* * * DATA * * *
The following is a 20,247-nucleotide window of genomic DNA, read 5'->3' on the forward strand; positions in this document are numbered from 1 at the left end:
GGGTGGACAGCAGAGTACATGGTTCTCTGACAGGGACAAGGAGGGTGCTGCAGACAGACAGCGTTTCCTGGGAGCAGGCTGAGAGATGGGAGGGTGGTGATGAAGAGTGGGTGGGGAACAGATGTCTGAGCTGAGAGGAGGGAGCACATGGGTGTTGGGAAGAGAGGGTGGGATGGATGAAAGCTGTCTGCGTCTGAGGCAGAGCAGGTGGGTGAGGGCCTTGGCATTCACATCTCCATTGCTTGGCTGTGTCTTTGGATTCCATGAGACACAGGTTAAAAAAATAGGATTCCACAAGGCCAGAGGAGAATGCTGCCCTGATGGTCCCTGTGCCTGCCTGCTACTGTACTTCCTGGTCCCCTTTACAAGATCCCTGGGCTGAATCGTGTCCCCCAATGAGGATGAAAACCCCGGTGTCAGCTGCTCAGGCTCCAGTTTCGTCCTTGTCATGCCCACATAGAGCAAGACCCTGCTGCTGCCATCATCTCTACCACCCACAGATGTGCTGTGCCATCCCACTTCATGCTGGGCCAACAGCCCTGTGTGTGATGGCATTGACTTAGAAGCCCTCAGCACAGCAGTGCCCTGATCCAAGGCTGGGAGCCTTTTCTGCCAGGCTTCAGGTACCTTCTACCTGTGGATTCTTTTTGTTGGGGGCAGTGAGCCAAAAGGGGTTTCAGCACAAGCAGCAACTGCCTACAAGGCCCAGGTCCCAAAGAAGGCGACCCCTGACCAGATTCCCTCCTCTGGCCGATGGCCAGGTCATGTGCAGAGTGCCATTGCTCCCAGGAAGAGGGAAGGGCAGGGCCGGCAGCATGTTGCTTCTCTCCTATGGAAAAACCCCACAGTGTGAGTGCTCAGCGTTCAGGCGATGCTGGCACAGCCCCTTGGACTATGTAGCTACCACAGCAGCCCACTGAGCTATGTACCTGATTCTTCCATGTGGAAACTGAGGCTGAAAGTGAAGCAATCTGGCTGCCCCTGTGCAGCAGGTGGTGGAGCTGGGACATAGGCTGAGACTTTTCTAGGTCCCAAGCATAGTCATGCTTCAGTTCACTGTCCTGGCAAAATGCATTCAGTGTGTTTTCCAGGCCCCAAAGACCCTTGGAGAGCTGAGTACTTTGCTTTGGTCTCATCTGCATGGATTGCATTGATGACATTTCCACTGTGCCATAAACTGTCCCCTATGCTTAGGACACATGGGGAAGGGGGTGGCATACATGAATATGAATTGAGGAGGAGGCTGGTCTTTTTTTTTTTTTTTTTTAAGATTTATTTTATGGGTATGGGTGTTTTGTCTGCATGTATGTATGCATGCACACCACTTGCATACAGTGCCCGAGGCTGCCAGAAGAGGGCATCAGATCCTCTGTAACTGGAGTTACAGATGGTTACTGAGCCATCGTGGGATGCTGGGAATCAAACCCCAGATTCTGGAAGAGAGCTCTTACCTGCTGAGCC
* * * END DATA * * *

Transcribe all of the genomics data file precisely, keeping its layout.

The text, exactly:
The following is a 20,247-nucleotide window of genomic DNA, read 5'->3' on the forward strand; positions in this document are numbered from 1 at the left end:
GGGTGGACAGCAGAGTACATGGTTCTCTGACAGGGACAAGGAGGGTGCTGCAGACAGACAGCGTTTCCTGGGAGCAGGCTGAGAGATGGGAGGGTGGTGATGAAGAGTGGGTGGGGAACAGATGTCTGAGCTGAGAGGAGGGAGCACATGGGTGTTGGGAAGAGAGGGTGGGATGGATGAAAGCTGTCTGCGTCTGAGGCAGAGCAGGTGGGTGAGGGCCTTGGCATTCACATCTCCATTGCTTGGCTGTGTCTTTGGATTCCATGAGACACAGGTTAAAAAAATAGGATTCCACAAGGCCAGAGGAGAATGCTGCCCTGATGGTCCCTGTGCCTGCCTGCTACTGTACTTCCTGGTCCCCTTTACAAGATCCCTGGGCTGAATCGTGTCCCCCAATGAGGATGAAAACCCCGGTGTCAGCTGCTCAGGCTCCAGTTTCGTCCTTGTCATGCCCACATAGAGCAAGACCCTGCTGCTGCCATCATCTCTACCACCCACAGATGTGCTGTGCCATCCCACTTCATGCTGGGCCAACAGCCCTGTGTGTGATGGCATTGACTTAGAAGCCCTCAGCACAGCAGTGCCCTGATCCAAGGCTGGGAGCCTTTTCTGCCAGGCTTCAGGTACCTTCTACCTGTGGATTCTTTTTGTTGGGGGCAGTGAGCCAAAAGGGGTTTCAGCACAAGCAGCAACTGCCTACAAGGCCCAGGTCCCAAAGAAGGCGACCCCTGACCAGATTCCCTCCTCTGGCCGATGGCCAGGTCATGTGCAGAGTGCCATTGCTCCCAGGAAGAGGGAAGGGCAGGGCCGGCAGCATGTTGCTTCTCTCCTATGGAAAAACCCCACAGTGTGAGTGCTCAGCGTTCAGGCGATGCTGGCACAGCCCCTTGGACTATGTAGCTACCACAGCAGCCCACTGAGCTATGTACCTGATTCTTCCATGTGGAAACTGAGGCTGAAAGTGAAGCAATCTGGCTGCCCCTGTGCAGCAGGTGGTGGAGCTGGGACATAGGCTGAGACTTTTCTAGGTCCCAAGCATAGTCATGCTTCAGTTCACTGTCCTGGCAAAATGCATTCAGTGTGTTTTCCAGGCCCCAAAGACCCTTGGAGAGCTGAGTACTTTGCTTTGGTCTCATCTGCATGGATTGCATTGATGACATTTCCACTGTGCCATAAACTGTCCCCTATGCTTAGGACACATGGGGAAGGGGGTGGCATACATGAATATGAATTGAGGAGGAGGCTGGTCTTTTTTTTTTTTTTTTTTAAGATTTATTTTATGGGTATGGGTGTTTTGTCTGCATGTATGTATGCATGCACACCACTTGCATACAGTGCCCGAGGCTGCCAGAAGAGGGCATCAGATCCTCTGTAACTGGAGTTACAGATGGTTACTGAGCCATCGTGGGATGCTGGGAATCAAACCCCAGATTCTGGAAGAGAGCTCTTACCTGCTGAGCC